Equities in developed non-U.S. markets outperformed their U.S. counterparts as a weaker U.S. dollar versus other major currencies lifted returns to U.S. investors in dollar terms. In Europe, eurozone markets fared best amid signs that the region is emerging from a protracted recession. Markets in peripheral European countries such as Greece and Spain were among the top performers. Developed Asian markets produced milder gains, with Japanese shares rising almost 7%. Emerging markets equities generally appreciated but significantly trailed developed non-U.S. markets. Stocks in emerging European countries were among the top performers. Emerging markets shares in particular experienced considerable volatility.
The Global Growth Stock Fund returned 7.60% in the quarter compared with 7.76% for the MSCI All Country World Index Large Cap. For the 12 months ended September 30, 2013, the fund returned 15.62% versus 17.42% for the MSCI All Country World Index Large Cap.* The fund's 1-year and Since Inception (10/27/2008) average annual total returns were 15.62% and 20.78%, respectively, as of September 30, 2013. The fund's expense ratio was 1.33% as of its fiscal year ended October 31, 2012.
*The fund's benchmark was the MSCI All Country World Index Large Cap Index through 10/31/13. Effective 11/1/13, the new benchmark is the MSCI All Country World Index. The new benchmark is more diversified by country and region than the previous one and is more representative of the fund's investment program and new name.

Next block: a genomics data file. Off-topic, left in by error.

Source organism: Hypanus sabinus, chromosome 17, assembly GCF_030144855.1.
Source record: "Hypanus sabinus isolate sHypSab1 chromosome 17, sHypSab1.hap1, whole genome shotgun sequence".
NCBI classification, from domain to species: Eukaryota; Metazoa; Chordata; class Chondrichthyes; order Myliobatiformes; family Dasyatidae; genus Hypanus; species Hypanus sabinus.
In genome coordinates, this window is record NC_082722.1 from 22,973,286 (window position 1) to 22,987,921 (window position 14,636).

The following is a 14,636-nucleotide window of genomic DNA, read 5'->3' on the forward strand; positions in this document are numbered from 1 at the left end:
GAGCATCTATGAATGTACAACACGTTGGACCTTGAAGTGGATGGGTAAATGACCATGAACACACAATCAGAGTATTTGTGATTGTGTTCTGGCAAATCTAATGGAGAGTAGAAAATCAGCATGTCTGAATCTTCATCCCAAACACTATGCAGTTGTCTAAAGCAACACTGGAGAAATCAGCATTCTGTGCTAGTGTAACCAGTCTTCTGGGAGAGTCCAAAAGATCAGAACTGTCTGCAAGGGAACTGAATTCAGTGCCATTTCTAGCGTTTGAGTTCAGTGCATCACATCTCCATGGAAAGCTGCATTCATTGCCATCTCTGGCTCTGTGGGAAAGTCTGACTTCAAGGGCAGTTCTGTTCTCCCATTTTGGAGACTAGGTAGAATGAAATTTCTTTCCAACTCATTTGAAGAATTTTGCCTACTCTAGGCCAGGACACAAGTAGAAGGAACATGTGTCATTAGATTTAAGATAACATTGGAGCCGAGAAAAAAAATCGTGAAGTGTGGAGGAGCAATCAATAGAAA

For up-to-date standardized total returns, including the most recent month-end performance, please click on the Performance tab, above.
Current performance may be lower or higher than the quoted past performance, which cannot guarantee future results.
Share price, principal value, and return will vary and you may have a gain or loss when you sell your shares.
The Global Growth Stock Fund charges a 2%
redemption fee on shares held 90 days or less.
The performance information shown does not reflect the deduction of the redemption fee;
if it did, the performance would be lower.
We continue to hold an overweight allocation to emerging markets, where we focus on owning well-run companies in countries like Indonesia and the Philippines. These are nations whose governments are making structural improvements that should position them for growth. We have reduced our exposure to emerging countries such as Brazil that are dependent on demand for commodities for economic growth. Although our overarching philosophy is to be generally sector neutral versus the benchmark, our bottom-up fundamental analysis of stocks can result in some overweights or underweights. Two of the fund's notable underweights were in telecommunication services, where companies generally need to make significant investments to provide faster service with limited pricing power, and in materials, where it has been difficult to find good values as a result of slow global growth.
Despite the uncertainty created by the political standoff over fiscal policy, the U.S. economy is getting better, but it's not as healthy as most people seem to think. Europe has stopped getting worse, but it's not getting significantly better. Emerging markets in general are not as unhealthy as many seem to believe, although the currency sell-offs in countries including India and Indonesia earlier in the year have presented more of a headwind to growth than we anticipated. There has recently been a lot of "noise" in macroeconomic factors driving stock prices, but we're confident that markets will eventually return to their normal focus on corporate earnings. We will continue to concentrate on buying high-quality companies selling at reasonable valuations.